A company owned a plot of land that appeared in its fixed assets at its acquisition cost in 1910, which was $10,000. The land was not used. In 2009, the local boys club asked the company to donate the land as the site for a new recreation building. The donation would be a tax deduction of $110,000 which was the current appraised value. The company’s tax rate was 40 percent. Some argued that the company would be better off to donate the land to keep it or to sell it for $110,000. Assume that, other than the land, the company’s taxable income as well as its accounting income before taxes was $10,000,000.
How would the company’s after-tax cash inflow be affected if (a) it donated the land or (b) it sold the land for $110,000? How would its net income be affected?
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Problem 1-2: Users of Accounting Information and Their Needs
Havre Company would like to buy a building and equipment to produce a new product line. Information about Havre is more useful to some people involved in the project than to others.
Complete the following chart by identifying the information listed with the user’s need to know the information. Identify the information as one of the following: a. Need to know, b. Helpful to know, or c. Not necessary to know.
1. Amount of current debt, repayment schedule, and interest rate
2. Fair market value of the building
3. Condition of the roof and heating and cooling, electrical, and plumbing systems
4. Total cost of the building, improvements, and equipment to set up production
5. Expected sales from the new product, variable production costs, and related selling costs.
Problem 1-5: Income Statement, Statement of Retained Earnings, and Balance Sheet
The following list, in alphabetical order, shows the various items that regularly appear on the financial statements of Maple Park Theatres Corp. The amounts shown for balance sheet items are balances as of September 30, 2012 (with the exception of retained earnings, which is the balance on September 1, 2012); and the amounts shown for income statement items are balances for the month ended September 30, 2012.
Accounts payable $17,600
Accounts receivable 6,410
Advertising expense 14,500
Capital stock 50,000
Concessions revenue 60,300
Cost of concessions sold 23,450
Dividends paid during the month 8,400
Furniture and fixtures 34,000
Notes payable 20,000
Projection equipment 25,000
Rent expense�”movies 50,600
Retained earnings 73,780
Salaries and wages expense 46,490
Ticket sales 95,100
Water, gas, and electricity 6,700
1. Prepare an income statement for the month ended September 30, 2012.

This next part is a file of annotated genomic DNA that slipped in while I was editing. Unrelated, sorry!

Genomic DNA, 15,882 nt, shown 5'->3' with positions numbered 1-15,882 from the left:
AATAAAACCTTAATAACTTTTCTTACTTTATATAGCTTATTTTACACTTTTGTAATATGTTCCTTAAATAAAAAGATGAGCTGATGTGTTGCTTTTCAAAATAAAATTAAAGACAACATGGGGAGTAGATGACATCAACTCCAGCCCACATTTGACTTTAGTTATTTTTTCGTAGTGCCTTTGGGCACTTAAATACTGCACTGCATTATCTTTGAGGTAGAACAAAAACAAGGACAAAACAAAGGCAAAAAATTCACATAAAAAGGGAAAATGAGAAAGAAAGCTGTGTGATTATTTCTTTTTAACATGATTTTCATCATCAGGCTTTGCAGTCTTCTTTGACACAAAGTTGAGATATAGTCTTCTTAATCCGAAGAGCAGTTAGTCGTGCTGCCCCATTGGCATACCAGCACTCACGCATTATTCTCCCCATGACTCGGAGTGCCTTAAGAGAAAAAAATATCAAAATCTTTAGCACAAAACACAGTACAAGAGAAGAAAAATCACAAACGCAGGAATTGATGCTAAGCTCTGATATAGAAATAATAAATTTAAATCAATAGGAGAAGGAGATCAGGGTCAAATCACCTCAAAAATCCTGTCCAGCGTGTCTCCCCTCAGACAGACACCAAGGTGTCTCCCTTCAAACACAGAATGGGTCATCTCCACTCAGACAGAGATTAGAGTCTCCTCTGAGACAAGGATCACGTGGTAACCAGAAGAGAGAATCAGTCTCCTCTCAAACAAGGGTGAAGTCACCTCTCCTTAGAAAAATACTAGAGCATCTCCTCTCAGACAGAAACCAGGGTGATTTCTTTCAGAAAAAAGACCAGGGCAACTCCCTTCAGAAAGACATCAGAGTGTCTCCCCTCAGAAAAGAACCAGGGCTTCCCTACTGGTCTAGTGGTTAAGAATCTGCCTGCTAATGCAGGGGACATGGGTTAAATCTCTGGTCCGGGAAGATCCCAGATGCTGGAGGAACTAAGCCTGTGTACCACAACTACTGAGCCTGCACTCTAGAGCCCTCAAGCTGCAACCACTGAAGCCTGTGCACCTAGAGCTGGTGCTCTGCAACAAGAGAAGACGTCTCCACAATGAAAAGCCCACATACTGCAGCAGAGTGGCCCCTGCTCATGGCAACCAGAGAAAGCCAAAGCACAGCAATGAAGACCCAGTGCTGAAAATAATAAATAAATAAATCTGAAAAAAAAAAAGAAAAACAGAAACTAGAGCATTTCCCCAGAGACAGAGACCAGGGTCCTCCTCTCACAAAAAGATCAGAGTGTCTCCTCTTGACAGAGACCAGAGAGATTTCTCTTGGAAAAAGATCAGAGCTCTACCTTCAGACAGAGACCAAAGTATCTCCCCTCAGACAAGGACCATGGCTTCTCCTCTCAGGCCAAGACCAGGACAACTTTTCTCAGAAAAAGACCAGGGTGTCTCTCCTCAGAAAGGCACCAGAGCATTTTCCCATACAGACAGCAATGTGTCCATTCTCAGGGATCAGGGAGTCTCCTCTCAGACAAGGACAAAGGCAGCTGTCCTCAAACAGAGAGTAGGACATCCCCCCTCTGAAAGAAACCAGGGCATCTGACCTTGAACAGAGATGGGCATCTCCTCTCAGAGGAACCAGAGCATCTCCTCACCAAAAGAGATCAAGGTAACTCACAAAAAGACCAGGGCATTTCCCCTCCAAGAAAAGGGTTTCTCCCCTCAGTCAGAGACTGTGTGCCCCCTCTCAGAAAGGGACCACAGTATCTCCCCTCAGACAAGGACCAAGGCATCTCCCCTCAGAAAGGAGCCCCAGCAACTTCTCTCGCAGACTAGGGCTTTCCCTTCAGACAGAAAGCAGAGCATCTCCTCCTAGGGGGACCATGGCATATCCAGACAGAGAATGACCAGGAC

2. Prepare a statement of retained earnings for the month ended September 30, 2012.
3. Prepare a balance sheet at September 30, 2012.
4. You have $1,000 to invest. On the basis of the statements you prepared, would you use it to buy stock in Maple Park? Explain. What other information would you want before making a final decision?
Problem 2-4: Financial Statement Ratios
The following items, in alphabetical order, are available from the records of Walker Corporation as of December 31, 2012 and 2011:
Accounts payable 8400 5200
Accounts receivable 27830 35770
Cash 20200 19450
Cleaning supplies 450 700
Interest payable 0 1200
Inventory 24600 26200
Marketable securities 6250 5020
Note payable, due in six months 0 12000
Prepaid rent 3600 4800
Taxes payable 1450 1230
Wages payable 1200 1600
1. Calculate the following as of December 31, 2012 and 2011:
a. Working capital
b. Current ratio
2. On the basis of your answers to (1), comment on the company’s relative liquidity at the beginning and end of the year. Explain the change in the company’s liquidity from the beginning to the end of 2012.
Expert Consulting Services Inc. was organized on March 1, 2012, by two former college roommates. The corporation provides computer consulting services to small businesses. The following transactions occurred during the first month of operations.
March 2: Received contributions of $20,000 from each of the two principal owners of the new business in exchange for shares of stock.
March 7: Signed a two-year promissory note at the bank and received cash of $15,000. Interest, along with the $15,000, will be repaid at the end of the two years.
March 12: Purchased $700 in miscellaneous supplies on account. The company has 30 days to pay for the supplies.
March 19: Billed a client $4,000 for services rendered by Expert in helping to install a new computer system. The client is to pay 25% of the bill upon its receipt and the remaining balance within 30 days.
March 20: Paid $1,300 bill from the local newspaper for advertising for the month of March.
March 22: Received 25% of the amount billed to the client on March 19.
March 26: Received cash of $2,800 for services provided in assisting a client in selecting software for its computer.
March 29: Purchased a computer system for $8,000 in cash.
March 30: Paid $3,300 of salaries and wages for March.
March 31: Received and paid $1,400 in gas, electric, and water bills.
1. Prepare a table to summarize the preceding transactions as they affect the accounting equation. Identify each transaction with the date.
PROBLEM 3-5: Identification of Events With Source Documents
Many events are linked to a source document. Following is a list of events that occurred in an entity.
a. Paid a one-year insurance policy
b. Paid employee payroll
c. Provided services to a customer on account
d. Identified supplies in the storeroom destroyed by fire
e. Received payment of bills from customers
f. Purchased land for future expansion
g. Calculated Taxes Due
h. Entered into a car lease agreement and paid the tax, title, and license.